My attempt at Question 13 from the Haselbauer-Dickheiser Test

The Haselbauer-Dickheiser Test can be found at

In this blog post, I will study Question 13 from this test.

The question informs us that we have eight identical squares in size and we have to find the order in which the y were place to provide the configuration depicted.

Below I present the original question for your convenience:

Please do not read the rest of this article, if you want to attempt to solve this question on your own. The rest of this article describes my attempt at solving this question and you should not read it, unless you want to or you do not mind coming across relevant ideas, spoilers, hints, solutions, and strong opinions concerning this test.

You have been warned and I now consider that you continue to read knowing that what you come across for the rest of this article may forever spoil things for you and/or present strong opinions against this test.

Last warning: please do not read this blog post, unless you are certain that you know what you are doing. If you are not sure, then it would be best if you stopped reading at this point.

OK. If you are here, it means that you want to know my opinion. Well, ok then!

To cut a long story short, my opinion is that the test is highly inappropriate. In this blog post, I will focus on the study of question 13.

Actually, I find that this is the least obnoxious of the question. Still, I do not consider the question fit to examine a person’s intelligence. But it is not completely hopeless, either, unlike the rest of the question on this test.

When I encountered this question, I thought that the solver did not need to make any assumptions. So, this is what is right about this question.

So, I observed and observed and observed the configuration. And since I did not come up with anything conclusive at first, I thought about importing the picture in PowerPoint and drawing the vertical and horizontal lines that you see in the following image.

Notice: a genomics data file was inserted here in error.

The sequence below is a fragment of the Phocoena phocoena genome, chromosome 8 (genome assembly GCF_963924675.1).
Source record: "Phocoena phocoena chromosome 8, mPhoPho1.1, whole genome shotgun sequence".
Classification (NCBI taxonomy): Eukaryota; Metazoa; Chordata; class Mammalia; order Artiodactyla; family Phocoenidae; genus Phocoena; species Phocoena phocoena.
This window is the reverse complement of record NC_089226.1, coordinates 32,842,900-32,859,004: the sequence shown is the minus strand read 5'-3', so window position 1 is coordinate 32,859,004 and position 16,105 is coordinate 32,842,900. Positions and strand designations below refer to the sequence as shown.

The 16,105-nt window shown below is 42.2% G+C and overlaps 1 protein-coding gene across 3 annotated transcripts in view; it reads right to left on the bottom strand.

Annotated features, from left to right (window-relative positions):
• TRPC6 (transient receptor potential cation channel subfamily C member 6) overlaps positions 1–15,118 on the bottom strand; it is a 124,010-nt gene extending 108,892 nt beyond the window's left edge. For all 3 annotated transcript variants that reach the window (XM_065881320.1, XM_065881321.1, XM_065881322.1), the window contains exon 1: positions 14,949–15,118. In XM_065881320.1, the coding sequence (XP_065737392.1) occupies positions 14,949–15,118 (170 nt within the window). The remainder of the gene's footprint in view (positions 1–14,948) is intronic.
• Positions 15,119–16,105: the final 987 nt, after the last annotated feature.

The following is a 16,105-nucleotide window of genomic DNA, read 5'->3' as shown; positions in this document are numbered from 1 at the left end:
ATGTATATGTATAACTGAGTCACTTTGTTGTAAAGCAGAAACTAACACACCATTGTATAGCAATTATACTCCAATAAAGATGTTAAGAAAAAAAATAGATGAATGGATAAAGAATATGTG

And I immediately understood what was going on and the order that the squares were placed. And I wrote the order from bottom to top at the comments section at the bottom of PowerPoint, as you can see in the image above.

So, the question asks us to write the order from top to bottom, but it helps us to understand how the squares were placed by going from bottom to top. Then it is straightforward to reverse the order.

So, I solved the question, but I wanted to make absolutely sure and to prove that was the answer. So, I used Excel. And I drew the squares one by one as they formed the configuration. My work using Excel is depicted in the following image.

So, the order from top to bottom is A D G H F B E C.


About Dimitrios Kalemis

I am a systems engineer specializing in Microsoft products and technologies. I am also an author. Please visit my blog to see the blog posts I have written, the books I have written and the applications I have created. I definitely recommend my blog posts under the category "Management", all my books and all my applications. I believe that you will find them interesting and useful. I am in the process of writing more blog posts and books, so please visit my blog from time to time to see what I come up with next. I am also active on other sites; links to those you can find in the "About me" page of my blog.
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